Location: Appalachian Fruit Research Laboratory
Title: Application of BABA and s-ABA for drought resistance in apple Authors
Submitted to: Journal of Applied Horticulture
Publication Type: Peer Reviewed Journal
Publication Acceptance Date: August 9, 2011
Publication Date: December 15, 2011
Citation: Tworkoski, T., Wisniewski, M.E., Artlip, T.S. 2011. Application of BABA and s-ABA for drought resistance in apple. Journal of Applied Horticulture. 13(2):85-90. Interpretive Summary: Agriculture depends heavily on fresh water for irrigation but water resources that are increasingly sought after are found to be increasingly scarce. In this research, we report that young apple trees can use less water and recover from 14 days drought when the trees are pretreated with the plant hormone, abscisic acid, or the amino acid, DL-B-aminobutyric acid. Several biological processes associated with plant dehydration (e.g. tree leaf water status) were positively affected by these compounds but additional work is needed to confirm the efficacy and to clearly determine the mode of action that these compounds induce to protect young apple trees.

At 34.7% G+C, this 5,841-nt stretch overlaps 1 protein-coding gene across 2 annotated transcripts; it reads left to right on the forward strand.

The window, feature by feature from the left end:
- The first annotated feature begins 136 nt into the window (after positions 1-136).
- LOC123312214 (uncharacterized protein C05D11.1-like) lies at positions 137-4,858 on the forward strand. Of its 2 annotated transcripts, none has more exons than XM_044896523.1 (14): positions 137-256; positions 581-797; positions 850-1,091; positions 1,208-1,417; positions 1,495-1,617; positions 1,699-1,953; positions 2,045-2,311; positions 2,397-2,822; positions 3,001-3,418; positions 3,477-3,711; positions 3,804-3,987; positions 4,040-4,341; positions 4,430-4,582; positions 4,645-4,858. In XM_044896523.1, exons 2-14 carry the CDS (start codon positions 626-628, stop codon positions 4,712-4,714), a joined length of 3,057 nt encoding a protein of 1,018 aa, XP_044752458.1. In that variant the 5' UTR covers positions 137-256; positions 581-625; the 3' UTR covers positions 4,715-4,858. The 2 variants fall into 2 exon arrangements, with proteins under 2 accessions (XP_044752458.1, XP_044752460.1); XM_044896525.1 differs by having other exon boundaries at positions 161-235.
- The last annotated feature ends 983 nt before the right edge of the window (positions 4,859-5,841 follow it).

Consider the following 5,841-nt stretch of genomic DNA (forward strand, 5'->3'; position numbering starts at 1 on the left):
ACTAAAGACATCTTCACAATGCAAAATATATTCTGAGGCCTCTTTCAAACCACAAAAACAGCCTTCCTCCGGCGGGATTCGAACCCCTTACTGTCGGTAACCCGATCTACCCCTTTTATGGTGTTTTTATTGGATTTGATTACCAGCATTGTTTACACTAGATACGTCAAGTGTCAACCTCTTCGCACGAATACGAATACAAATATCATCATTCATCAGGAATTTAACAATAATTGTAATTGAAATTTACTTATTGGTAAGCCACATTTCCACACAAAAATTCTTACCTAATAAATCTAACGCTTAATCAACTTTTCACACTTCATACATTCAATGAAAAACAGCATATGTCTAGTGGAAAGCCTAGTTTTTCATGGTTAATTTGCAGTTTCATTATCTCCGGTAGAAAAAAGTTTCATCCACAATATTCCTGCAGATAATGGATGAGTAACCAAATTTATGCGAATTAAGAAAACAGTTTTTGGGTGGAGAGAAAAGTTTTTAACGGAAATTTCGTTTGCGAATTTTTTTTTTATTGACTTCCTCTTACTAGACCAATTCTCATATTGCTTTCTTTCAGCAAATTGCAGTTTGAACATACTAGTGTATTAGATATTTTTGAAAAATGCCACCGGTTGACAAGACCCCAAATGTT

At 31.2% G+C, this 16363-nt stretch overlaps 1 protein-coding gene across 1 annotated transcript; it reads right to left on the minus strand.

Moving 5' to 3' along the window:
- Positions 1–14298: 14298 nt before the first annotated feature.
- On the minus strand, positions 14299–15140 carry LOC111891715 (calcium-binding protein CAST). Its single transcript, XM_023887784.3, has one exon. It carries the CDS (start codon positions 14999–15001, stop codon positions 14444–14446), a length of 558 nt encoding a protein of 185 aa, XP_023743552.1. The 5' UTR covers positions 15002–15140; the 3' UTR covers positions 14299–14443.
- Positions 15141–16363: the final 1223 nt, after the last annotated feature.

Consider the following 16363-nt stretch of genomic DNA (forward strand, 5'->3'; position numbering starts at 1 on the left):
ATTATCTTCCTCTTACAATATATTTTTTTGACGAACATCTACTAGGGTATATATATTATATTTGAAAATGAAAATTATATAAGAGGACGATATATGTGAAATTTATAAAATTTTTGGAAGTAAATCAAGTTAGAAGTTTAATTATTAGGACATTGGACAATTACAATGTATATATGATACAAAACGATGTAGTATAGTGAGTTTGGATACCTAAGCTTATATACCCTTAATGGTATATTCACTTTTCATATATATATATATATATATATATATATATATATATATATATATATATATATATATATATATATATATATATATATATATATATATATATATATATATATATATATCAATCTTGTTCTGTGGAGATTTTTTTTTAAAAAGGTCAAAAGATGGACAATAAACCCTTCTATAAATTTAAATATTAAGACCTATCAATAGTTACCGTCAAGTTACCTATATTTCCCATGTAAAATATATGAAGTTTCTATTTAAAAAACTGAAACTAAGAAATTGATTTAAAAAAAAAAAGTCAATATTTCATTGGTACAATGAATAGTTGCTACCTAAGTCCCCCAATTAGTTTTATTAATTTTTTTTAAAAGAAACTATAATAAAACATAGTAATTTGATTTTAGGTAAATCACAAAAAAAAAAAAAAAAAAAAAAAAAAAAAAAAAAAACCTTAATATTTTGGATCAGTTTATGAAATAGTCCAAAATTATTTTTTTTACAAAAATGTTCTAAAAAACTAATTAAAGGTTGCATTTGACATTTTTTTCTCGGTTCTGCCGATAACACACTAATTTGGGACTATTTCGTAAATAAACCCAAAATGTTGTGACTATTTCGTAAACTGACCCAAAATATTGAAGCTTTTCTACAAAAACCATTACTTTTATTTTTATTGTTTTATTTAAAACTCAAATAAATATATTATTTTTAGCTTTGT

Technical Abstract: Limited fresh water is a global problem that adversely affects crops, including young apple (Malus ×domestica) trees. Innovative technologies will be needed to ensure tree survival and productivity. Recently, selected chemicals have been used to prepare plants for avoidance and recovery from water stress by a process termed priming. Two priming compounds, abscisic acid s-ABA) and DL-B-aminobutyric acid (BABA), have been shown to confer plant protection against a range of biotic and abiotic stresses. Our objective was to determine the resistance to and recovery from dehydration of apple seedlings treated with s-ABA and BABA. Three greenhouse experiments were conducted in which combinations of s-ABA and BABA were applied as a root drench to one-year-old ‘Royal Gala’ apple trees and responses to dehydration were evaluated. Changes in leaf water potential (WP), stomatal conductance (gs), transpiration (E), leaf ABA and growth were measured during dehydration and rehydration. In two experiments, pretreatment with BABA reduced early morning E but BABA was not as effective as s-ABA in delaying dehydration-induced wilt of shoot tips. In another experiment, during the second week without water, both BABA- and s-ABA-treated trees had 42 to 62 percent higher leaf WP, respectively, and 45 percent lower leaf ABA than unwatered controls. Higher leaf WP was not consistently associated with reduced gs and E suggesting that mechanisms other than increased stomatal resistance may provide drought resistance. Compared with control trees, there was nearly 80 percent more shoot growth following rewatering after dehydration in trees that were primed with BABA and s-ABA (1.0 mM each). Leaf senescence was more evident in s-ABA- than BABA-treated trees and, although growth resumed after dehydration, the amount of growth varied with concentration of the priming treatments. Both individual compounds provided dehydration protection to young apple trees but in combination, they were not clearly superior to either compound alone.